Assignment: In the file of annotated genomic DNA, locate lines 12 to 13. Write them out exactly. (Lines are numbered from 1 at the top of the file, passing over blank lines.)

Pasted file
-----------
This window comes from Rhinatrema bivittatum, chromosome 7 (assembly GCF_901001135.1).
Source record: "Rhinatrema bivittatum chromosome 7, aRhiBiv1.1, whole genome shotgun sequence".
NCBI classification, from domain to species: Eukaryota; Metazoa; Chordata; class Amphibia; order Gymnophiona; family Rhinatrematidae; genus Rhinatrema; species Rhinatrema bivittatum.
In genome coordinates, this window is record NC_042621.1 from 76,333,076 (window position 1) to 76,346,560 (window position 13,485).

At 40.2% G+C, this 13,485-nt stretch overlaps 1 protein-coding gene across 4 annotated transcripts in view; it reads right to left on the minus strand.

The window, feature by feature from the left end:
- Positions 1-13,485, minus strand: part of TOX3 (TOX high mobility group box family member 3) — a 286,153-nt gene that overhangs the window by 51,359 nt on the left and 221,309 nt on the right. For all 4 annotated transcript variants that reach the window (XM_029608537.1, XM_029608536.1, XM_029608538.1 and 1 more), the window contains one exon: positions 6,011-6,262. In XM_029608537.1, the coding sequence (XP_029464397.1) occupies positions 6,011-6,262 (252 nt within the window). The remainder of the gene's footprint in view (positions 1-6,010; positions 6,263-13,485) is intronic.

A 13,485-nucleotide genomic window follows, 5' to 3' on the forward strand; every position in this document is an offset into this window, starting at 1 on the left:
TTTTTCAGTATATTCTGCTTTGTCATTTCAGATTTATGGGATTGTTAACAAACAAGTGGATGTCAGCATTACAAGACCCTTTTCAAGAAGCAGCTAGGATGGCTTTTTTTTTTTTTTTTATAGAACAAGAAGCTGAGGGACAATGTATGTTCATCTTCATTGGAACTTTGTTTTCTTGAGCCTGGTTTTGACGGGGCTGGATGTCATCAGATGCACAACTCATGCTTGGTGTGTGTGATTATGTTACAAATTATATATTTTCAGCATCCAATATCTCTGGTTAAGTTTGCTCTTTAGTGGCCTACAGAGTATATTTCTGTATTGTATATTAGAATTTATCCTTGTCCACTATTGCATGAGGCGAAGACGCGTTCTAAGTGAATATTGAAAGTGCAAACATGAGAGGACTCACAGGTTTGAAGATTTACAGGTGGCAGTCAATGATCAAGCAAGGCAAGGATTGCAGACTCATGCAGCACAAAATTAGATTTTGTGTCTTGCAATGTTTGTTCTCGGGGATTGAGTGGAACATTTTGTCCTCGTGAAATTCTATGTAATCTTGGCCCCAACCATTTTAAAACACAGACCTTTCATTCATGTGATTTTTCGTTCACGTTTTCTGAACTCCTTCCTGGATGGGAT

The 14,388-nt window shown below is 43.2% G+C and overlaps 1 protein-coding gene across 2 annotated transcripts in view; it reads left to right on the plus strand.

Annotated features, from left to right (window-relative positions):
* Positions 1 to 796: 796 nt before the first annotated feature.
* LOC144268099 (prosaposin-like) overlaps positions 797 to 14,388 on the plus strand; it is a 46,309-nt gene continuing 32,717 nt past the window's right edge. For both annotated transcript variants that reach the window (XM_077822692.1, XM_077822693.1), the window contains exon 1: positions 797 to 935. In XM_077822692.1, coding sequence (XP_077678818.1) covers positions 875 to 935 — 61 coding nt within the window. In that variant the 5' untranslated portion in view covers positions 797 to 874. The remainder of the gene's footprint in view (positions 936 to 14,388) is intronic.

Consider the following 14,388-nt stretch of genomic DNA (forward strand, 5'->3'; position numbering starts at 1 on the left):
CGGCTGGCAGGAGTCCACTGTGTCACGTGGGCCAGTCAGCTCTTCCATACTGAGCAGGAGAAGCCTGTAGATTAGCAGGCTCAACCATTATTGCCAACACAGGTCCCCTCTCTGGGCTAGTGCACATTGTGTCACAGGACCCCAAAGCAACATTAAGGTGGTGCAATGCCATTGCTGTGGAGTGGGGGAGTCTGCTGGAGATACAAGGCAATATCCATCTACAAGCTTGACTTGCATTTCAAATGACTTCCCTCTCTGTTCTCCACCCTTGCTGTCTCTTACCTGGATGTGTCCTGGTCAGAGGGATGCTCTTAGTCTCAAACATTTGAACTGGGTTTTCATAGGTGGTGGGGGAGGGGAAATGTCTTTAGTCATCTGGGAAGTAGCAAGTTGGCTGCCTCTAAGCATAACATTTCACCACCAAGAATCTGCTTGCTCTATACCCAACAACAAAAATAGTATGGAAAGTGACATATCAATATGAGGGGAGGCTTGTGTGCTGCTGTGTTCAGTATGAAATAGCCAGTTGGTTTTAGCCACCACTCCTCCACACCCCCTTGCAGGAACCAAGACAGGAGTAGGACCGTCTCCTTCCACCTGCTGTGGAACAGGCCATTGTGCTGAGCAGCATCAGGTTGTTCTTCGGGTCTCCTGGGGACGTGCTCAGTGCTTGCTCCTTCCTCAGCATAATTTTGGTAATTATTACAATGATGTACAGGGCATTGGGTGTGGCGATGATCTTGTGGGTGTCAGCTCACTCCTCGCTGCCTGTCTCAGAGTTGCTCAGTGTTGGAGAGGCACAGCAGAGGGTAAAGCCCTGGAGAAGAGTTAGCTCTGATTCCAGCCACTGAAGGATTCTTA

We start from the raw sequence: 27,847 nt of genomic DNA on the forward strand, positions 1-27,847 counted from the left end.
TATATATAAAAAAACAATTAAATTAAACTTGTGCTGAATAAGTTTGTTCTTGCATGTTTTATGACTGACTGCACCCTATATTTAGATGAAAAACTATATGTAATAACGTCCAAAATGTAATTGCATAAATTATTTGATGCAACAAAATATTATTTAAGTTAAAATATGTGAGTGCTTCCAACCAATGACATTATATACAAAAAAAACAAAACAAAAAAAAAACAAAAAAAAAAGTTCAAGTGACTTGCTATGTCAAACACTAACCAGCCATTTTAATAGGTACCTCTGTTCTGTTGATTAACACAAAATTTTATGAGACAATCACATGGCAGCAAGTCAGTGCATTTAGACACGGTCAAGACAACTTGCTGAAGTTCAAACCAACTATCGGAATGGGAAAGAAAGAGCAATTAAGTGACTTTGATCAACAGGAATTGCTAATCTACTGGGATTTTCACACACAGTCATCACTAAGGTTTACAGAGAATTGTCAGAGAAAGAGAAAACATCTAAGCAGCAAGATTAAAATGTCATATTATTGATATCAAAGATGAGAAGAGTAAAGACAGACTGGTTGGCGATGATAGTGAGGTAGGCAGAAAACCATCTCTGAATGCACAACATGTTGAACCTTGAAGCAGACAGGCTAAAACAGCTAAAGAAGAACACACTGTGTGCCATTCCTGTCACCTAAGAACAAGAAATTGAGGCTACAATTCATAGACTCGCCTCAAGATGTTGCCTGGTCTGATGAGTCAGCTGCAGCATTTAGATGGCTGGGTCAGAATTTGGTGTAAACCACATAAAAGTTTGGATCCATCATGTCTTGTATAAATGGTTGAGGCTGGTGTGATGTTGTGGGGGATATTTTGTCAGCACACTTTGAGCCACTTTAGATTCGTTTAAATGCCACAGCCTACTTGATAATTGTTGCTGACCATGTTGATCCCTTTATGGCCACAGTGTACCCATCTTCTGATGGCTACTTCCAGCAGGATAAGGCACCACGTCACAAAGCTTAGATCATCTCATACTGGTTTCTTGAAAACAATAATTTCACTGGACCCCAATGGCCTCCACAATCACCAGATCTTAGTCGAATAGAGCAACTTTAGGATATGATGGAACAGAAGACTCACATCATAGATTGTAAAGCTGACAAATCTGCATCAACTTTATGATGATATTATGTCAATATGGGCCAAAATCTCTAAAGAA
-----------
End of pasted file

* Positions 1 to 796: 796 nt before the first annotated feature.
* LOC144268099 (prosaposin-like) overlaps positions 797 to 14,388 on the plus strand; it is a 46,309-nt gene continuing 32,717 nt past the window's right edge. For both annotated transcript variants that reach the window (XM_077822692.1, XM_077822693.1), the window contains exon 1: positions 797 to 935. In XM_077822692.1, coding sequence (XP_077678818.1) covers positions 875 to 935 — 61 coding nt within the window. In that variant the 5' untranslated portion in view covers positions 797 to 874. The remainder of the gene's footprint in view (positions 936 to 14,388) is intronic.